How to Estimate Foals' Adult Height
The birth of a new foal is one of the most exciting aspects of horse ownership. Eleven months of waiting, and finally your new foal is here. He's got his dam's colouring and his sire's markings, but how tall will he be?
A variety of methods exist to estimate a foal's adult height, but many owners opt for a string test. The string test is not difficult to perform, and is a fairly accurate indicator of adult height.
- The birth of a new foal is one of the most exciting aspects of horse ownership.
- A variety of methods exist to estimate a foal's adult height, but many owners opt for a string test.
Catch the foal and fit it with a halter and lead rope. Enlist a helper to hold the foal or tie it to a secure hitching post if it will stand calmly without an assistant.
Hold a thick piece of string in one hand, and place the string directly over the centre of the foal's knee. If you don't have string handy, a piece of flexible twine from an open hay bale is an acceptable substitute.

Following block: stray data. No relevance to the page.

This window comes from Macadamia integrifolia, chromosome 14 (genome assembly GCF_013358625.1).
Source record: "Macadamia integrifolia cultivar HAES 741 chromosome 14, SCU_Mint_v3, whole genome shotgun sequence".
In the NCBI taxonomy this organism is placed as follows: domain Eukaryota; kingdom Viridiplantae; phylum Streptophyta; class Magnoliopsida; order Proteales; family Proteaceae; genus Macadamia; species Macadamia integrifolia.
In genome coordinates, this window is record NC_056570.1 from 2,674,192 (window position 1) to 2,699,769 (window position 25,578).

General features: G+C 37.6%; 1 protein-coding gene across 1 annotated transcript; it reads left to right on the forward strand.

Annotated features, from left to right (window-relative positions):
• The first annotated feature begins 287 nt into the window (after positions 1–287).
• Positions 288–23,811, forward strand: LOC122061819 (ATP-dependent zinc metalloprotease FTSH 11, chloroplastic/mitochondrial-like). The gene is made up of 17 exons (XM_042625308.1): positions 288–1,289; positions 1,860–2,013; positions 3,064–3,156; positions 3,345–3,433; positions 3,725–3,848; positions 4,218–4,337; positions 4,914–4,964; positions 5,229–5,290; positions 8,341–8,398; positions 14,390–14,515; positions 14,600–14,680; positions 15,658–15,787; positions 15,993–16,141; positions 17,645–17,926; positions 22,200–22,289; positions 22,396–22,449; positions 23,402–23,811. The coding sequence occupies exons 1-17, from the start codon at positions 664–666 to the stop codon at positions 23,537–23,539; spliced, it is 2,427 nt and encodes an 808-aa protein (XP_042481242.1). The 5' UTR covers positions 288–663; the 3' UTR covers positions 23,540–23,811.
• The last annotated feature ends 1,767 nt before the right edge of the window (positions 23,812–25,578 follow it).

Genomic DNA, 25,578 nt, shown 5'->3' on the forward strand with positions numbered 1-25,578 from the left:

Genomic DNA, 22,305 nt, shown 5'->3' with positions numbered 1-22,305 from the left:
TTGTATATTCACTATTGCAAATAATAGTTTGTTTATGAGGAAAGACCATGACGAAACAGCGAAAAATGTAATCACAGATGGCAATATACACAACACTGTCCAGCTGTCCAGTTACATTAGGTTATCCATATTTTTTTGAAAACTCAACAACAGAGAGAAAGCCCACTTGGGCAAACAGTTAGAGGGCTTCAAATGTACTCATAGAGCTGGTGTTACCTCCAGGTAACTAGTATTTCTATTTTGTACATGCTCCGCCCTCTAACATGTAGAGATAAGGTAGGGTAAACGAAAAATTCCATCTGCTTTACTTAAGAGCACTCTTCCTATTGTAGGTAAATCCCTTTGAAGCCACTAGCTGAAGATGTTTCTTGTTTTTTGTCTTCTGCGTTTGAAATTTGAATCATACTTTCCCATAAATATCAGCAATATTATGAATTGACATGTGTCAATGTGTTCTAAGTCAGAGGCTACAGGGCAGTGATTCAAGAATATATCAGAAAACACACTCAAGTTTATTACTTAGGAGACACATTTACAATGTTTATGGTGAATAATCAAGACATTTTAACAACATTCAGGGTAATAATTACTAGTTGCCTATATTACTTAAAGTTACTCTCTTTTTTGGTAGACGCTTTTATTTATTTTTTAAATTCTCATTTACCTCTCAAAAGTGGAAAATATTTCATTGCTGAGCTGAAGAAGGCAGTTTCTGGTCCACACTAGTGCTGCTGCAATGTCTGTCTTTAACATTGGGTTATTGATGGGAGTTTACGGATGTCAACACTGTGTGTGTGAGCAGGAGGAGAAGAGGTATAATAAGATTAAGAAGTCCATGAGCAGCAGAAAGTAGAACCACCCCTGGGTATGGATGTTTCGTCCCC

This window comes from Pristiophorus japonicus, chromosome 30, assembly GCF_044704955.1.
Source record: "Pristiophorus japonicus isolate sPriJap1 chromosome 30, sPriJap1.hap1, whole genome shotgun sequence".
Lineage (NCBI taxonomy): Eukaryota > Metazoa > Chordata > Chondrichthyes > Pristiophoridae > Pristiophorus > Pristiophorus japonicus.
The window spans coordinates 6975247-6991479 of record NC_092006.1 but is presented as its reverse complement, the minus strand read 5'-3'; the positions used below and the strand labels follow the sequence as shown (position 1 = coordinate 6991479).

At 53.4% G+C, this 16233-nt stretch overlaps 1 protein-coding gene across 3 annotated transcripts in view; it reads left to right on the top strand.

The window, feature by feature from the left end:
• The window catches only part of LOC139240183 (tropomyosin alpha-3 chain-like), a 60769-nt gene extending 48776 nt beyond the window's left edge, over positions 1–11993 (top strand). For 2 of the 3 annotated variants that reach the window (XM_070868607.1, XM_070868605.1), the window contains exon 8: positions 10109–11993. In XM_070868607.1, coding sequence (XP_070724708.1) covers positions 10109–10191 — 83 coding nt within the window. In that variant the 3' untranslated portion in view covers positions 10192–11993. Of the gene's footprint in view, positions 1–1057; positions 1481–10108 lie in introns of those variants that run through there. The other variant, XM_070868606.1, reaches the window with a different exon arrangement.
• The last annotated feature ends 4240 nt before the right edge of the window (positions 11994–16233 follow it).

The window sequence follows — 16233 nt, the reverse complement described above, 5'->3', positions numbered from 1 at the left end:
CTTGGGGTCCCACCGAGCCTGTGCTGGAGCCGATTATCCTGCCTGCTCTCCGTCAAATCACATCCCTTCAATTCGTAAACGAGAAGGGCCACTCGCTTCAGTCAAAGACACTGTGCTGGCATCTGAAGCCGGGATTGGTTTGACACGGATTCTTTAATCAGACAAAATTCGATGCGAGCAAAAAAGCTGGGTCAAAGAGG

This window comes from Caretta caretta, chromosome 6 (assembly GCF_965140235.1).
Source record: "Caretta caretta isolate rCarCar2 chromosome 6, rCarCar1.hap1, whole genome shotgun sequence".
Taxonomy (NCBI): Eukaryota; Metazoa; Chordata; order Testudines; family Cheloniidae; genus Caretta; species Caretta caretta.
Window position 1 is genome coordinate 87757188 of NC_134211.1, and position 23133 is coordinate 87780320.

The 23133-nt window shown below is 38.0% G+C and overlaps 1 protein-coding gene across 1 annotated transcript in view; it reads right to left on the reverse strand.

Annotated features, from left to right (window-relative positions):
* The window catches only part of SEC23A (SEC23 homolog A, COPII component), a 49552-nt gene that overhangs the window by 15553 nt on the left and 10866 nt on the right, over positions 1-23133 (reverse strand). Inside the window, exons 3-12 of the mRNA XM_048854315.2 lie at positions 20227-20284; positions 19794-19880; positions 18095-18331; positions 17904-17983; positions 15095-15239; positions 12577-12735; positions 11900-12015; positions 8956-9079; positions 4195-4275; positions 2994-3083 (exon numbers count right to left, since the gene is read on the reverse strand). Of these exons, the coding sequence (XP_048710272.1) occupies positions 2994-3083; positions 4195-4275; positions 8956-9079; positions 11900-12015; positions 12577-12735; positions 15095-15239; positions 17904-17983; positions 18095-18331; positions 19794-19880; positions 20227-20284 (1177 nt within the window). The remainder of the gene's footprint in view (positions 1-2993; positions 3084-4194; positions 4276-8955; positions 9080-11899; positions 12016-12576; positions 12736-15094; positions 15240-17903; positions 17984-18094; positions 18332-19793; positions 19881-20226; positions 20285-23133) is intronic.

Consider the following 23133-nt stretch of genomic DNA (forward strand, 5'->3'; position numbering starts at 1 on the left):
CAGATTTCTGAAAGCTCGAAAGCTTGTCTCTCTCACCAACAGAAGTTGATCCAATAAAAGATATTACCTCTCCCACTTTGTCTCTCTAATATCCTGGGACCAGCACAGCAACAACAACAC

- Hold a thick piece of string in one hand, and place the string directly over the centre of the foal's knee.
Pull the string down along the cannon bone with the other hand, stopping at the coronet. Draw a line across the string at this junction with a permanent marker.
Lay the string on a flat surface, and measure it from the end to the marker spot. This measurement, in inches, will give you an approximate adult height for your foal. For example, if the measurement is 15-1/2 inches, then the foal should mature around 15.2 hands tall.
- Horses are measured in increments called hands, with each hand being four inches tall. To measure your horse in hands, divide the total number of inches by four. If your horse is 64 inches tall, then he stands 16 hands tall. If the horse falls between whole numbers, then he is measured with a corresponding fraction. A horse measuring 61 inches tall is 15.1 hands tall, or 15 hands, 1 inch tall.
- Don't tie the foal up if he has not been trained to stand tied. You and the foal could both be injured if he is frightened and pulls back.
Louise Lawson has been a published author and editor for more than 10 years. Lawson specializes in pet and food-related articles, utilizing her 15 years as a sous chef and as a dog breeder, handler and trainer to produce pieces for online and print publications.